To write a great prison novel is a difficult task. After all, the prison seems a fundamentally anti-novelistic institution: rigid where the novel is elastic, ruthlessly managed where the novel is shaggy and truant. The novel is an art form of freedom, traditionally devoted to the expression of character, desire, and agency; the prison is a space, the space, of unfreedom, designed to keep character, desire, and agency under lock and key.
Rachel Kushner takes on the difficult task of writing about prison in her latest novel, The Mars Room. The book is mainly set in the Stanville Women’s Correctional Facility, a fictional prison in California’s Central Valley where, as one character puts it, the primary challenge is “having dignity in a cage. Having it hog-tied and Tasered. Being a person no matter what.” It’s hard to be a person, though, when you’re enmeshed in a system that doesn’t want you to be one.
On the novel’s first page, we meet a woman as she’s being transported from county lockup to Stanville: “I was woken at two a.m. and shackled and counted, Romy Leslie Hall, inmate W314159, and lined up with the others for an all-night ride up the valley.” From Romy to W314159, from a person to a prisoner, from an actor to the acted-upon: that’s the dehumanizing logic of prison, and that’s the logic that The Mars Room both lays bare and, through its impressive imaginative power, tries to resist.
As was the case in her previous novel The Flamethrowers, Kushner here roves between different narrators and different time periods. We spend time with Gordon Hauser, a failed English PhD who now teaches at Stanville, and with Doc, a dirty cop locked away for, among other crimes, taking part in a series of contract killings. But we spend the most time and gain the most intimacy with Romy Hall, a twenty-nine-year-old serving two consecutive life sentences plus six years for beating a male stalker to death.
Kushner moves between the narrative present, in which Romy is locked up in Stanville around 2003 (the Iraq War is underway, though the prisoners, isolated as they are, know little about it), and her earlier life in San Francisco, first as a childhood punk, then as a stripper at a club called the Mars Room. Throughout, Romy’s voice is restrained, intelligent, philosophically stoic. Here, for instance, is how she describes her trial: “I was assigned a public defender. We were all hopeful things would go differently. They did not go differently. They went this way.” We hope for things, but things go differently, and we can’t do much about it. That, Romy suggests, is all we know, and all we need to know.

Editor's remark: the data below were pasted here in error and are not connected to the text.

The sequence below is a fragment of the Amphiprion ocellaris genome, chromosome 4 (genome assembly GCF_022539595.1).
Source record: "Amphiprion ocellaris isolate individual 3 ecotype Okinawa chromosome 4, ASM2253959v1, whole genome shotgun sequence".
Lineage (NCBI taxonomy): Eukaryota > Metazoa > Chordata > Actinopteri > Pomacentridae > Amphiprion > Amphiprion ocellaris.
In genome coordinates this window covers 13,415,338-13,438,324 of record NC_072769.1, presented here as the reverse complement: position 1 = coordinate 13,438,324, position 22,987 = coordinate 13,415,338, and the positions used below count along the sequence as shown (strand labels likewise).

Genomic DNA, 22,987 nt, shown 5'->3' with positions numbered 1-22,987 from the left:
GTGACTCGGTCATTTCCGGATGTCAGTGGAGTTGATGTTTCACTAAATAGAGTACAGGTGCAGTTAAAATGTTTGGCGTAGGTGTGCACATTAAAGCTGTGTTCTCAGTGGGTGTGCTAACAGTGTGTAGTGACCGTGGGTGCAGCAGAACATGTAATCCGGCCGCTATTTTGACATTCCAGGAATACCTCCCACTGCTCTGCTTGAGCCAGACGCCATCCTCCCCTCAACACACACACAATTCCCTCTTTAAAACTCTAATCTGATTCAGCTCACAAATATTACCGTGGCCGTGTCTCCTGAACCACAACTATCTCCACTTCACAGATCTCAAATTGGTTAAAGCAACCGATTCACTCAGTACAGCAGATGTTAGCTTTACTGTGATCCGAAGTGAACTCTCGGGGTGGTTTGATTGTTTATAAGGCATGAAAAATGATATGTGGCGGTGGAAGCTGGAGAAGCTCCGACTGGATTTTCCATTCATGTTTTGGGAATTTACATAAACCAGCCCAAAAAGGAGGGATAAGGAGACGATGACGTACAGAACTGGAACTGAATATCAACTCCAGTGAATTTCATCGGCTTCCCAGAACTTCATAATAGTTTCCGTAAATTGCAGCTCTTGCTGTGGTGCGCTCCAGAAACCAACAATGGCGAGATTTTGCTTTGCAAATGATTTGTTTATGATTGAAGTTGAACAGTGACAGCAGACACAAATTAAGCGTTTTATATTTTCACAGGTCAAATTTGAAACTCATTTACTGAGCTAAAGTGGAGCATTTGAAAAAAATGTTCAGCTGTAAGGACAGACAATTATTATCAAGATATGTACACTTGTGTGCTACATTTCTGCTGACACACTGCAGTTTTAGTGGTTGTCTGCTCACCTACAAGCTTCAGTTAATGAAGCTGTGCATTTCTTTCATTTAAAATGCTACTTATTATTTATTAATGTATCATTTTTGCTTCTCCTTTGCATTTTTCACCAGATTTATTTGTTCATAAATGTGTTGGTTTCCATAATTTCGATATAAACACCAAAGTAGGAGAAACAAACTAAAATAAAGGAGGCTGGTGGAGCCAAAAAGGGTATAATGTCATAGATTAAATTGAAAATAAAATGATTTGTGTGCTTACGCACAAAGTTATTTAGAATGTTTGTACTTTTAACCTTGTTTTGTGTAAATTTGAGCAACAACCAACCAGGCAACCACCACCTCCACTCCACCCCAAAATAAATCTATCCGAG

Stanville reminds the individual of her powerlessness again and again. Prison is a negative space, defined by what can’t be done within its confines: no alcohol; no physical intimacy; no choice in reading material (“King James or International Version was the complete range”). In short, no freedom.
Indeed, the novel’s two-page third chapter consists entirely of a list of clothing prohibitions for visitors, covering everything from color (“No clothing in any shade of blue”) to footwear (“No shower sandals”) to brands (“No logos or prints”). The list is so exhaustive, the possibilities so minutely taxonimized and then banned, that one suspects that the rules exist primarily not to limit danger (“No bobby pins or metal clips in hair”) or to remove the possibility of titillation (“No half shirts or ‘low-waisted’ pants”; “No pants that are actually ‘long shorts’”) but to prevent visitors altogether, to ensure compliance through isolation. The scare-quotes in “low-waisted” and “long shorts” make it sound like the writer, probably someone in Stanville’s HR department, is impersonating human speech. Abandon all humanity, ye who enter here, the list might as well say.